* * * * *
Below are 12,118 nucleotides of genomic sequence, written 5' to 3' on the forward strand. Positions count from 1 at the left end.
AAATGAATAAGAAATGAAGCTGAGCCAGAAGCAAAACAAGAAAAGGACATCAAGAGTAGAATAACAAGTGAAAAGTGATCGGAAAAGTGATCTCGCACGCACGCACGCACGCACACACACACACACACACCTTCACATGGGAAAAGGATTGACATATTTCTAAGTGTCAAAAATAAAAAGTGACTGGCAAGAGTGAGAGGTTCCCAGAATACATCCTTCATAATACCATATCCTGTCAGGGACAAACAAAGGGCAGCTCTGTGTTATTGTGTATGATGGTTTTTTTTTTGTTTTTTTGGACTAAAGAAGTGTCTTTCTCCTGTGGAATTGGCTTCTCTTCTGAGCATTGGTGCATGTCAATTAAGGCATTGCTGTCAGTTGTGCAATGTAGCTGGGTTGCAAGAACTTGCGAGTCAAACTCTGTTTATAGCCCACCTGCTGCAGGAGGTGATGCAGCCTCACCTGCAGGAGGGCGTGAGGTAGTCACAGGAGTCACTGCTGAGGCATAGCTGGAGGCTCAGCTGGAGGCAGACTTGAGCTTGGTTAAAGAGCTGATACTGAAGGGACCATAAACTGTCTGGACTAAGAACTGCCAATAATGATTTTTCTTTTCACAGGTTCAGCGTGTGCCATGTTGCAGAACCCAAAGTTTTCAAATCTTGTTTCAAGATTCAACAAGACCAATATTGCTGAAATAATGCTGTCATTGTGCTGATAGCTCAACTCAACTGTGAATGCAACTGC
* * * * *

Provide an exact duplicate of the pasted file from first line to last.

Below are 12,118 nucleotides of genomic sequence, written 5' to 3' on the forward strand. Positions count from 1 at the left end.
AAATGAATAAGAAATGAAGCTGAGCCAGAAGCAAAACAAGAAAAGGACATCAAGAGTAGAATAACAAGTGAAAAGTGATCGGAAAAGTGATCTCGCACGCACGCACGCACGCACACACACACACACACACCTTCACATGGGAAAAGGATTGACATATTTCTAAGTGTCAAAAATAAAAAGTGACTGGCAAGAGTGAGAGGTTCCCAGAATACATCCTTCATAATACCATATCCTGTCAGGGACAAACAAAGGGCAGCTCTGTGTTATTGTGTATGATGGTTTTTTTTTTGTTTTTTTGGACTAAAGAAGTGTCTTTCTCCTGTGGAATTGGCTTCTCTTCTGAGCATTGGTGCATGTCAATTAAGGCATTGCTGTCAGTTGTGCAATGTAGCTGGGTTGCAAGAACTTGCGAGTCAAACTCTGTTTATAGCCCACCTGCTGCAGGAGGTGATGCAGCCTCACCTGCAGGAGGGCGTGAGGTAGTCACAGGAGTCACTGCTGAGGCATAGCTGGAGGCTCAGCTGGAGGCAGACTTGAGCTTGGTTAAAGAGCTGATACTGAAGGGACCATAAACTGTCTGGACTAAGAACTGCCAATAATGATTTTTCTTTTCACAGGTTCAGCGTGTGCCATGTTGCAGAACCCAAAGTTTTCAAATCTTGTTTCAAGATTCAACAAGACCAATATTGCTGAAATAATGCTGTCATTGTGCTGATAGCTCAACTCAACTGTGAATGCAACTGC